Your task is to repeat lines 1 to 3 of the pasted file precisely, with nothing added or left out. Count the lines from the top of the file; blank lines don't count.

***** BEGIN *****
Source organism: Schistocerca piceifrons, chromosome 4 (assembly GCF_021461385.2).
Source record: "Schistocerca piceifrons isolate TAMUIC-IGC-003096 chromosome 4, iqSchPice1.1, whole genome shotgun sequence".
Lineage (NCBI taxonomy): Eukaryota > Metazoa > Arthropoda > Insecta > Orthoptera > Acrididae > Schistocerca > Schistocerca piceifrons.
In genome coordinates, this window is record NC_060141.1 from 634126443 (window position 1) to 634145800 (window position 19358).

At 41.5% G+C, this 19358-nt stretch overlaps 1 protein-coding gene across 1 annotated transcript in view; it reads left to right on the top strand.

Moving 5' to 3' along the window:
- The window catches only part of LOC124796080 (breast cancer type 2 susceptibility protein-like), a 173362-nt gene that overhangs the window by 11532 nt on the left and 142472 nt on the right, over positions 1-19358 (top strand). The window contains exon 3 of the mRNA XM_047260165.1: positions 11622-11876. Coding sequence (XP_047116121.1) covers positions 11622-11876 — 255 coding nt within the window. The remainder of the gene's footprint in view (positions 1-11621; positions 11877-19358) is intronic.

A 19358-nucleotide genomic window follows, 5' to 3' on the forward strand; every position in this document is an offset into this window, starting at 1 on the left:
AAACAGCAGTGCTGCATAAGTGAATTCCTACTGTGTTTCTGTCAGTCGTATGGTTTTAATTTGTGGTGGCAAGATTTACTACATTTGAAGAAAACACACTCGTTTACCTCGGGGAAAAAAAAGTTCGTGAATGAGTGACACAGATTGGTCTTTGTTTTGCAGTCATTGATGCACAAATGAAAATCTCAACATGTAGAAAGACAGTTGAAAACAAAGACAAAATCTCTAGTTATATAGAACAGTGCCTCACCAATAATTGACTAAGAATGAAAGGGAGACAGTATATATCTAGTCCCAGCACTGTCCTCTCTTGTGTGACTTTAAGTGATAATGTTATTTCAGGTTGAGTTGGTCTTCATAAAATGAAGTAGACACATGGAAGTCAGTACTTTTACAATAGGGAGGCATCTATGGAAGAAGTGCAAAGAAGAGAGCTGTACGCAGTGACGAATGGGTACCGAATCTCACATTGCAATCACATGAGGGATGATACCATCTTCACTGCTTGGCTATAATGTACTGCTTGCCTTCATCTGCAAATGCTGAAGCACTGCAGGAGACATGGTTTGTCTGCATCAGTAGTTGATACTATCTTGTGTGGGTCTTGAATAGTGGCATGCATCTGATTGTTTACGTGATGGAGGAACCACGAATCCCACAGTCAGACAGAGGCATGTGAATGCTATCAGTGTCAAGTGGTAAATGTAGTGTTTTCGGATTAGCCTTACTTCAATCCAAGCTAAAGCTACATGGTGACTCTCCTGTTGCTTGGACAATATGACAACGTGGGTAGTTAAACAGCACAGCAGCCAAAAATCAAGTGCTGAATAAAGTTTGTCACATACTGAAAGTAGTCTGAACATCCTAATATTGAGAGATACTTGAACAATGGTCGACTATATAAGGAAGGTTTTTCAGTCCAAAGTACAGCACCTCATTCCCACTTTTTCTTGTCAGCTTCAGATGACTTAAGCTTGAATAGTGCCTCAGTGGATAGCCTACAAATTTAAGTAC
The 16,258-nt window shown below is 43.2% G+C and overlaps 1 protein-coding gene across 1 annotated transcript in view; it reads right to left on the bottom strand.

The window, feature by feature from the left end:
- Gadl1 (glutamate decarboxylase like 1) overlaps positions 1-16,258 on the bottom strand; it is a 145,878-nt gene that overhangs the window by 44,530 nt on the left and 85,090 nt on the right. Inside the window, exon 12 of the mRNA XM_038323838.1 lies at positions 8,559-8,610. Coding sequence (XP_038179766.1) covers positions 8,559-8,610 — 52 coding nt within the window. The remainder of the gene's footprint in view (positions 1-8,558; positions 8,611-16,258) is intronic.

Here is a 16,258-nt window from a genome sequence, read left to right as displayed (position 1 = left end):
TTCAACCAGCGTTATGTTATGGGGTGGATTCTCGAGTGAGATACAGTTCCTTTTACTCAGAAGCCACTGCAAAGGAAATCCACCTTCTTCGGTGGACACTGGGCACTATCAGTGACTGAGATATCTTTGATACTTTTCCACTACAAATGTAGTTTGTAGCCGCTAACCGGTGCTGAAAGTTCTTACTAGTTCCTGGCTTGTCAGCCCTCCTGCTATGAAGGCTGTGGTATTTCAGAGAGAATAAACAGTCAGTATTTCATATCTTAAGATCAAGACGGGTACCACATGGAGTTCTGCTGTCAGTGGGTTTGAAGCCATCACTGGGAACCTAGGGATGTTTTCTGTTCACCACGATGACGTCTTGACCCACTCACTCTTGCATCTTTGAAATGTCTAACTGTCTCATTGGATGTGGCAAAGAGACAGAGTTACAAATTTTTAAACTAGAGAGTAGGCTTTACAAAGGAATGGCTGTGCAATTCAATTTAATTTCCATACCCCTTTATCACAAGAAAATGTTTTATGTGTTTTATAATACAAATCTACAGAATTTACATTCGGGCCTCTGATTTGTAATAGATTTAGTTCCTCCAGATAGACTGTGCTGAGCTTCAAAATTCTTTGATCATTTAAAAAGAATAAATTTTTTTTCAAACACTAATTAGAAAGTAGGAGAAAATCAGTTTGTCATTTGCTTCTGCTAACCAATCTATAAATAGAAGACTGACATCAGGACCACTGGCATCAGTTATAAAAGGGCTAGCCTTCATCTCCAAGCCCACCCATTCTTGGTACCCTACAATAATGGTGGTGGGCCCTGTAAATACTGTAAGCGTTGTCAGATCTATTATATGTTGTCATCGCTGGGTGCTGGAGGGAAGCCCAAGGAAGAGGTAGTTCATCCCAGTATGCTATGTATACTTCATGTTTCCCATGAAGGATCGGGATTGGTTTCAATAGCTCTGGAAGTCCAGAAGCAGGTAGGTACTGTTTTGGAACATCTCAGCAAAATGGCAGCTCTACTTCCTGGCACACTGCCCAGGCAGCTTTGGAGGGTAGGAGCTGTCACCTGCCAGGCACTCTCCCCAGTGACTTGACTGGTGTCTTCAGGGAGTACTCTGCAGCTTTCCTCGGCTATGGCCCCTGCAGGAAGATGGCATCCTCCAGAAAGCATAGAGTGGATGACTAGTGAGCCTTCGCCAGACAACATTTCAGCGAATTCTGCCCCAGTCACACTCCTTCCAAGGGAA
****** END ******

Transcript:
Source organism: Schistocerca piceifrons, chromosome 4 (assembly GCF_021461385.2).
Source record: "Schistocerca piceifrons isolate TAMUIC-IGC-003096 chromosome 4, iqSchPice1.1, whole genome shotgun sequence".
Lineage (NCBI taxonomy): Eukaryota > Metazoa > Arthropoda > Insecta > Orthoptera > Acrididae > Schistocerca > Schistocerca piceifrons.